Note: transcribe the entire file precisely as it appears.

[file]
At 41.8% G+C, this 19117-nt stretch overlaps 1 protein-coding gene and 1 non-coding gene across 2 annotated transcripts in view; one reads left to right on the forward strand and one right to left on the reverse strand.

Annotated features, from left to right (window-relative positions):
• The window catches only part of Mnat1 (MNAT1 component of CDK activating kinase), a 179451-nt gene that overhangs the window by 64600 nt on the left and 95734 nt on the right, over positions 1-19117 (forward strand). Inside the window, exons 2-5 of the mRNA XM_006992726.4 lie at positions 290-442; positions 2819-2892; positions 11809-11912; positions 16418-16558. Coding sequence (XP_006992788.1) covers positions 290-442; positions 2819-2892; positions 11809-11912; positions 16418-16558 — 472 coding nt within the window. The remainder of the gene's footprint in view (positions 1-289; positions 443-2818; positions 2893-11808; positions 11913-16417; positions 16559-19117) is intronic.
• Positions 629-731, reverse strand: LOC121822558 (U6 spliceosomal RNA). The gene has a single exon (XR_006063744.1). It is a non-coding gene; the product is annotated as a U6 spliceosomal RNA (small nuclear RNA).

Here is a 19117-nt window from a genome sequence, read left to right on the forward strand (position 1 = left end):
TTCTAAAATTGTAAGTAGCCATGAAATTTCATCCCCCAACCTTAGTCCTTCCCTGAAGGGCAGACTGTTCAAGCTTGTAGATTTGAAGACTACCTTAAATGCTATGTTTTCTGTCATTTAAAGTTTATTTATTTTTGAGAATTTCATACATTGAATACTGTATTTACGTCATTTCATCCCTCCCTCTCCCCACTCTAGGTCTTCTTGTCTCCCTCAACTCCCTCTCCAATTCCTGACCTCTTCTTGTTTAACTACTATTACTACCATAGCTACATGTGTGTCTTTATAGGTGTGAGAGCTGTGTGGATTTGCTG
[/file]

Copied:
At 41.8% G+C, this 19117-nt stretch overlaps 1 protein-coding gene and 1 non-coding gene across 2 annotated transcripts in view; one reads left to right on the forward strand and one right to left on the reverse strand.

Annotated features, from left to right (window-relative positions):
• The window catches only part of Mnat1 (MNAT1 component of CDK activating kinase), a 179451-nt gene that overhangs the window by 64600 nt on the left and 95734 nt on the right, over positions 1-19117 (forward strand). Inside the window, exons 2-5 of the mRNA XM_006992726.4 lie at positions 290-442; positions 2819-2892; positions 11809-11912; positions 16418-16558. Coding sequence (XP_006992788.1) covers positions 290-442; positions 2819-2892; positions 11809-11912; positions 16418-16558 — 472 coding nt within the window. The remainder of the gene's footprint in view (positions 1-289; positions 443-2818; positions 2893-11808; positions 11913-16417; positions 16559-19117) is intronic.
• Positions 629-731, reverse strand: LOC121822558 (U6 spliceosomal RNA). The gene has a single exon (XR_006063744.1). It is a non-coding gene; the product is annotated as a U6 spliceosomal RNA (small nuclear RNA).

Here is a 19117-nt window from a genome sequence, read left to right on the forward strand (position 1 = left end):
TTCTAAAATTGTAAGTAGCCATGAAATTTCATCCCCCAACCTTAGTCCTTCCCTGAAGGGCAGACTGTTCAAGCTTGTAGATTTGAAGACTACCTTAAATGCTATGTTTTCTGTCATTTAAAGTTTATTTATTTTTGAGAATTTCATACATTGAATACTGTATTTACGTCATTTCATCCCTCCCTCTCCCCACTCTAGGTCTTCTTGTCTCCCTCAACTCCCTCTCCAATTCCTGACCTCTTCTTGTTTAACTACTATTACTACCATAGCTACATGTGTGTCTTTATAGGTGTGAGAGCTGTGTGGATTTGCTG